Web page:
General preparation and planning
A minor disaster can happen to anyone at any time. You can lose a job, get hit by a hurricane, get stuck with a high medical bill or just go the grocery store and find out that the price of beef has tripled overnight. Unfortunately, these types of small disasters are the main reason why most people file for bankruptcy every year. Without the ability to deal with these events, your finances can quickly get out of control.
Fortunately, there are some general things you can do to prepare for whatever life, the government, or the environment throws your way.
- Have enough readily available cash to cover the deductibles on all of your insurance policies. This includes all of your cars, your home, your “toys” (boat, motorcycle, ATV, etc.), and enough to cover a three day hospital stay for each member of your family. Consider this amount to be the minimum you need in an emergency fund. When a disaster hits, you might find yourself having to make claims on all of your policies at once. Of course, this means you'll need insurance in the first place.
- Keep enough food and water on hand to feed everyone in your family for a week without heat or electricity. You can keep it in your pantry, but never let your shelves get so bare that you have to rely on a grocery store to feed your family within the next seven days. While it might not be ideal to always eat this way, you'll always know that you can get through a short-term crisis.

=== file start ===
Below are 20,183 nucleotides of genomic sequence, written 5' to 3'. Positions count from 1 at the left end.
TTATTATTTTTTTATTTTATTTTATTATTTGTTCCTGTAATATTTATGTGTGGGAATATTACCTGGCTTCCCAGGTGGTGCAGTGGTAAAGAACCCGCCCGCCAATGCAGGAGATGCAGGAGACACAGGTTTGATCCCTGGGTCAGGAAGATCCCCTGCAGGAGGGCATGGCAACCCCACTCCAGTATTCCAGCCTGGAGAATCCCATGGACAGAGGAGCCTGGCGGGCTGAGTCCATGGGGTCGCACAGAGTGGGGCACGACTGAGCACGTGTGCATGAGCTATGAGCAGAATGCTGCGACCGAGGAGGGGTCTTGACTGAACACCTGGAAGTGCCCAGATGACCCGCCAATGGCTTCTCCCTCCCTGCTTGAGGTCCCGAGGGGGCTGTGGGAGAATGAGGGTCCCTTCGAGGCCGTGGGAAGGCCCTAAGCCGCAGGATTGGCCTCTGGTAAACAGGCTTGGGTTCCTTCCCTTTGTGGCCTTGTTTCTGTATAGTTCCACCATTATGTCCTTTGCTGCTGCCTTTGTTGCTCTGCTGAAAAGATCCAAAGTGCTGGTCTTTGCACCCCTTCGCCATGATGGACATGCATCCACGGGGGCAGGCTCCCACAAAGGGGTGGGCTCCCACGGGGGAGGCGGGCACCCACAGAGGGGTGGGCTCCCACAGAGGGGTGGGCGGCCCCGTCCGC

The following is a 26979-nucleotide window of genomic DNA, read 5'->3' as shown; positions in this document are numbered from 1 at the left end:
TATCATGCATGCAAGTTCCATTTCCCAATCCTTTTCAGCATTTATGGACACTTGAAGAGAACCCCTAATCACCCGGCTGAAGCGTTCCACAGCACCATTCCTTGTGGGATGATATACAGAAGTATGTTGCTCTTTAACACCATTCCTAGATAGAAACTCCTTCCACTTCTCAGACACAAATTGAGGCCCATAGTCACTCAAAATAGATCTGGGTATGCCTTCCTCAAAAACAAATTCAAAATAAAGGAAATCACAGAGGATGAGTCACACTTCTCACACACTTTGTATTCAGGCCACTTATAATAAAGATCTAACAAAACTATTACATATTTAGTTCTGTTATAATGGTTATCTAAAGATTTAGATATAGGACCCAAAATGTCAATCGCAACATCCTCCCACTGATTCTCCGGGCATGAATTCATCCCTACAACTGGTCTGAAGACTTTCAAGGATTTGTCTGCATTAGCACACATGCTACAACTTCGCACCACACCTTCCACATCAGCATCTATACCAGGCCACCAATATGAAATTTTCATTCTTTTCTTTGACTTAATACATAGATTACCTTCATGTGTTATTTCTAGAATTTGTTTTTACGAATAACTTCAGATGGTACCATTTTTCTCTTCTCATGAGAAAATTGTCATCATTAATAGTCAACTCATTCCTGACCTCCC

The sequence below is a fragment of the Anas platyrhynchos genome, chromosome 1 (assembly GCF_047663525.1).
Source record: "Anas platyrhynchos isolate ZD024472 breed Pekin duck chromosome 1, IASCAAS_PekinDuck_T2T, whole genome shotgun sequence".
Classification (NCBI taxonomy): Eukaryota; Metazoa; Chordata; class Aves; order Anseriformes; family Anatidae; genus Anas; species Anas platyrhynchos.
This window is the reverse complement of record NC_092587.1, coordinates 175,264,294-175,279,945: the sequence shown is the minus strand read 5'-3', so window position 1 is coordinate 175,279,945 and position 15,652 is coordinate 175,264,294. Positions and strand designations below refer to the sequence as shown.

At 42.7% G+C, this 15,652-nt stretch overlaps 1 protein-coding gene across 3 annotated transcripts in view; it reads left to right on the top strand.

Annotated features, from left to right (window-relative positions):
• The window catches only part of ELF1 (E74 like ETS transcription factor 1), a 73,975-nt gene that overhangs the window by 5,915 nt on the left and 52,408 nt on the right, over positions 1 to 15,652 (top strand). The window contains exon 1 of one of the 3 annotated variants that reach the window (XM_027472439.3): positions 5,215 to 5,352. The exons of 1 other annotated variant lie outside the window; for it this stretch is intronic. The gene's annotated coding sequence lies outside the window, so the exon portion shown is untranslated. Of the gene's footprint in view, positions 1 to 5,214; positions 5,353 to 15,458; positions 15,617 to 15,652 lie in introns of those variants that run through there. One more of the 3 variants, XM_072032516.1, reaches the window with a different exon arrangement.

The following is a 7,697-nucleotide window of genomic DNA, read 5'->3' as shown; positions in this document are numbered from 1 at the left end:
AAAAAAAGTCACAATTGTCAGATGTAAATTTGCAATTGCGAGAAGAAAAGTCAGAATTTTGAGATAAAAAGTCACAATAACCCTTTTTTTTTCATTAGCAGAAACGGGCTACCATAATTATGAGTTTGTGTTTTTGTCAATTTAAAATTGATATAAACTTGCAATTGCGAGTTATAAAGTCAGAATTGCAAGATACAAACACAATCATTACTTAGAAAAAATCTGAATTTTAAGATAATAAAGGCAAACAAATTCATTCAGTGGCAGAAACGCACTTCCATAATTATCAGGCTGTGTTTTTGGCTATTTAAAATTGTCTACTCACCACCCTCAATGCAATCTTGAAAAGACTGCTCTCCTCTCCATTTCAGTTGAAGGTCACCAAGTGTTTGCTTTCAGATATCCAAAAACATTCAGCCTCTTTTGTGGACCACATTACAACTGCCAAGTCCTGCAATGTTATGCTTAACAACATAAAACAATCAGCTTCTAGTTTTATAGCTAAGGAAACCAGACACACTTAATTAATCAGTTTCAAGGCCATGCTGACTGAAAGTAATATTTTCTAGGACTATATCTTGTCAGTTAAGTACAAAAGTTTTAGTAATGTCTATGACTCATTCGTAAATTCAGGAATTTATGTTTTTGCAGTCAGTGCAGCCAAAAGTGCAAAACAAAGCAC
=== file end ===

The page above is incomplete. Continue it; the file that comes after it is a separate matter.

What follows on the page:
- Know how to evacuate. Believe it or not, one of the biggest problems that emergency services personnel have before a storm is dealing with people who don't know what they're going to do once they've been told to get out of an area. Think of several ways to leave your home that take completely different roads. Learn a route other than those that use major roads (everyone will try to get out on those). Also, keep enough money on hand to be able to fill your tank at least twice and eat a few meals along the way.
- Know where you can hide things in your home. Ideally, pick a place that you can access quickly, but that an intruder would not typically think of looking. That means avoiding sock drawers and under the mattress. Instead, think of hiding small items in the pockets of seldom-worn clothing hanging in the closet or inside a stack of towels in the linen closet. Of course, make sure that at least one other person knows your hiding spots so that these items can be found if something ever happened to you.
- Make sure each member of your family knows where to go to be safe. In the middle of a storm, your children should know what part of the house is the safest place. This is a place with no windows, a sturdy roof, and very few potential projectiles. Also have everyone practice how to get out of the house in the event of a fire.